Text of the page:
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Anonymous Coward

Not a US person ?

Problem easily solved - the NSA seem to be paying GCHQ a few hundred million a year to spy on those they legally can't spy on themselves.

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Re: Life imitates the Simpsons

I got the elephant version.

Works well.

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WTF?

Re: Sadly Trevor

Why hasn't Obama stopped any of this like he promised he would?

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Re: Sadly Trevor

I imagine they just have a very narrow definition of 'listening.' Probably they only consider it listening if a human has personally given the order to target an individual - if they just hoover up communications through automatic means, that isn't really listening.

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@Christian Berger

So you are saying that if an individual doesn't conform to the whims of those in power he deserves neither security nor privacy? Conform or expect to be on a watchlist?

Jesus, what a fucked up worldview you have.

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Re: Sadly Trevor

"You want a budget of *how much* to track 60 people?"

Actually, what they told 60 minutes was that they were only tracking 60 US citizens. They never mentioned how many foreign nationals were on their monitor list. I think the most interesting thing that was stated was that in effect there should be no surprise that they listened to foreign heads of state when those very same states do the very same thing "to us." The only important difference would be that the NSA "saved" money by hiring outside contractors who were - ah - unreliable.

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Re: @Trevor_Pott Re "I'm not a US person...."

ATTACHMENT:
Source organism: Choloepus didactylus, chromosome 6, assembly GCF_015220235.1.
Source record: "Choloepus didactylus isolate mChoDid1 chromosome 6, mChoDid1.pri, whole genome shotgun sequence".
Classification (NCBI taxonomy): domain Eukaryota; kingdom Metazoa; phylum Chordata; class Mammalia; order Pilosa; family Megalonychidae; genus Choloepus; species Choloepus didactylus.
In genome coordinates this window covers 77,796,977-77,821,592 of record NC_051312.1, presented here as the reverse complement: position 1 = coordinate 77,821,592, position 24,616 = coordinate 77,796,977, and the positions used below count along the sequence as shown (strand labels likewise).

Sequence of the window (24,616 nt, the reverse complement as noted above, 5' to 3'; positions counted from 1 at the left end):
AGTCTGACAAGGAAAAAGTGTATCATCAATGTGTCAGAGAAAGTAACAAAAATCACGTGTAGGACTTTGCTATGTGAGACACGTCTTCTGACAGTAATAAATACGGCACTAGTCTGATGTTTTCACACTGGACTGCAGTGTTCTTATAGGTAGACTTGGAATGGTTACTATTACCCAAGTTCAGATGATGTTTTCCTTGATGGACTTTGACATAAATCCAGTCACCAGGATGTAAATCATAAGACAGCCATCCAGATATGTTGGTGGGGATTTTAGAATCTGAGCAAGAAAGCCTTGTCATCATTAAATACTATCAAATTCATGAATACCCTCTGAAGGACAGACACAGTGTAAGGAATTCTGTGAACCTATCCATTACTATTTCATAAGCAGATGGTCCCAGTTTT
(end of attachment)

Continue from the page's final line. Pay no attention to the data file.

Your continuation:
Besides, biblical authority has it that God does it too, kind of like Santa Claus when you get down to it. .

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Re: Sadly Trevor

"Why hasn't Obama stopped any of this like he promised he would?"

That is a multiple choice question, probably with more than one correct answer. Anyone who has watched "Yes Minister" knows that elected officials: presidents, prime ministers, etc., come and go, and so do their appointees: heads of the NSA, CIA, FBI, etc. So, regardless of "promises" made by politicians, there are always permanent employees in the background who simply carry on carrying on. So, perhaps he made a "politician's promise," possibly, he made a promise he thought he could keep, possibly .....

Apparently civics are no longer taught in any detail in US schools, or most citizens here would know precisely how limited, constitutionally, presidential authority is. Primarily he signs or vetoes congressional bills - never really uses the veto nearly enough, and he can start a war (but not declare one), which can paint congress into a corner where they either follow along or trigger a political crisis. He can also declare a state of emergency which can suspend many constitutional rights within a "limited" purview related to the putative "emergency" a limited but renewable period and make an end run around congressional authority without having them actually declare war.